The island includes a library filled with resources for faculty members new to the technology and meeting spaces for educators to discuss best practices. In one corner, Christopher left an undeveloped “sandbox” for users to try building objects from scratch.
Next door to Five Points is Peachtree Center, a separate class exploration island kept private for Georgia State employees and faculty to use for workshops and training.
Christopher also created an avatar known as Downtown Bloch, a blue, wolf-like creature that serves as the administrator, developer and host of the islands.
A new and creative environment
Georgia State’s entry into the virtual world began in the fall of 2007 when two professors were independently exploring Second Life in an educational context.
McDonald began using Second Life to encourage creativity among business students with assignments such as a virtual-world treasure hunt and scripting work, like building a chair or landscaping.
“How do you teach innovation? You can’t,” McDonald said. “But you can create an environment that fosters creativity. Second Life gives you a place where students can break out of the box.”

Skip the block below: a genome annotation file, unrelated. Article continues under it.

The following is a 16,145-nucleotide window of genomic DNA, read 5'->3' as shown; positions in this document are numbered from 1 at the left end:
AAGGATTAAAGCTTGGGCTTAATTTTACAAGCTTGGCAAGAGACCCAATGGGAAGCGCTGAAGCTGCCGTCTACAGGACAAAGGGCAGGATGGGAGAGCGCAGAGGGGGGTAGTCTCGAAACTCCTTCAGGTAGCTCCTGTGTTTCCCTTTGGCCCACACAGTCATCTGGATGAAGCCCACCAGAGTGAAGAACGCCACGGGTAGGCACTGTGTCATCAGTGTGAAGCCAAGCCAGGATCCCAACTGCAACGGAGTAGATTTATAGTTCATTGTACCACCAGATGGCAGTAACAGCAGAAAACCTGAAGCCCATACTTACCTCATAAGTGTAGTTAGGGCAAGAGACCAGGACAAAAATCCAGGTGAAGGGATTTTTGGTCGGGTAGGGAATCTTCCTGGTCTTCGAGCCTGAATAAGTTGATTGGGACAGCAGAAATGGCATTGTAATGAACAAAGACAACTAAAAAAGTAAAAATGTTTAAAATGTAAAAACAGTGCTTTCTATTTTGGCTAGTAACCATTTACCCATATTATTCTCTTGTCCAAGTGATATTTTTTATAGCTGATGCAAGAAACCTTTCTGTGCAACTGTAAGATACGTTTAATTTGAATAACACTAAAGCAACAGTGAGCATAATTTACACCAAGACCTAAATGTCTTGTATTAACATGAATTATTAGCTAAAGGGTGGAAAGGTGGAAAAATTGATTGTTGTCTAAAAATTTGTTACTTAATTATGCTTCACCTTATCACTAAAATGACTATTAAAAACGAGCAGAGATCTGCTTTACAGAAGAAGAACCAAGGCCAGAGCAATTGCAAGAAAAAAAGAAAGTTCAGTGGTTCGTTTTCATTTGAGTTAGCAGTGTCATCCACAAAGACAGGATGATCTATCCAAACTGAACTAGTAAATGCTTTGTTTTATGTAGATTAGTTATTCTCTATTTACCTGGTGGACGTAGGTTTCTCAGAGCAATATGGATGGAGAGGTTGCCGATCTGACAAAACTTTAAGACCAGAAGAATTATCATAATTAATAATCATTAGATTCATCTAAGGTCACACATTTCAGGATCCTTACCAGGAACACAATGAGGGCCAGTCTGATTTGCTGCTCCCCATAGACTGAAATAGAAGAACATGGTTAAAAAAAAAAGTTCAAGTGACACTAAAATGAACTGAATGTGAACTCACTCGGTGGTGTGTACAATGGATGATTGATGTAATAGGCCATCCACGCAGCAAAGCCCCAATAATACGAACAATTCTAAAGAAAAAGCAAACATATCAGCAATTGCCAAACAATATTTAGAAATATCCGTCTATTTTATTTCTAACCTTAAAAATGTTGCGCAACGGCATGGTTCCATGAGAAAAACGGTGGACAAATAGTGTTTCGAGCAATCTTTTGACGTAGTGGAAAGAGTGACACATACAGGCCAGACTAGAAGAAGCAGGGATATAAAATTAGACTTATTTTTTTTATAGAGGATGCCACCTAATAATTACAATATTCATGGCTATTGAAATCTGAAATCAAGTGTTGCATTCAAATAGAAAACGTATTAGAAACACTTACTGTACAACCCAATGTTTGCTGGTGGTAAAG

Across campus in the College of Education, Stephen Harmon, associate chair of the Department of Middle-Secondary Education and Instructional Technology, was taking his students — both pre-service teachers and working teachers — into Second Life to demonstrate its potential educational opportunities. For example, an island created by the National Oceanic and Atmospheric Administration allows avatars to experience the impact of a tsunami.
“We use [Second Life] really more as an exploratory setting,” Harmon said, “where students can go in and brainstorm and think about how they can use it for education.”
More Georgia State projects in the virtual universe are in the pipeline. Harmon, for example, hopes to launch this year a new “education island,” a virtual K-12 school that would allow pre-service teachers to conduct classroom exercises with other pre-service teachers acting as students with various behavior and developmental disorders.
“We want students to have practice dealing with learning problems before they’re working with real children,” Harmon said.
McDonald foresees business students being able to develop their own small businesses or virtual firms, learning the ropes of management without the financial peril involved with setting up shop for real.
And then there’s the grand plan: McDonald and Harmon teamed up to secure a $37,500 grant from the student technology fee to buy and develop more Second Life islands, for a total of 10. The space would be enough to allow between 350 and 500 avatars to visit at once.
The future of the islands will be steered by a committee of faculty, students and staff, and designed by professional developers. And whatever they become, the islands should inspire students to think beyond the classroom walls and encourage collaboration among disciplines, McDonald said.
“Innovate, innovate, innovate,” he said. “That’s what the whole thing is about — innovation and creativity.”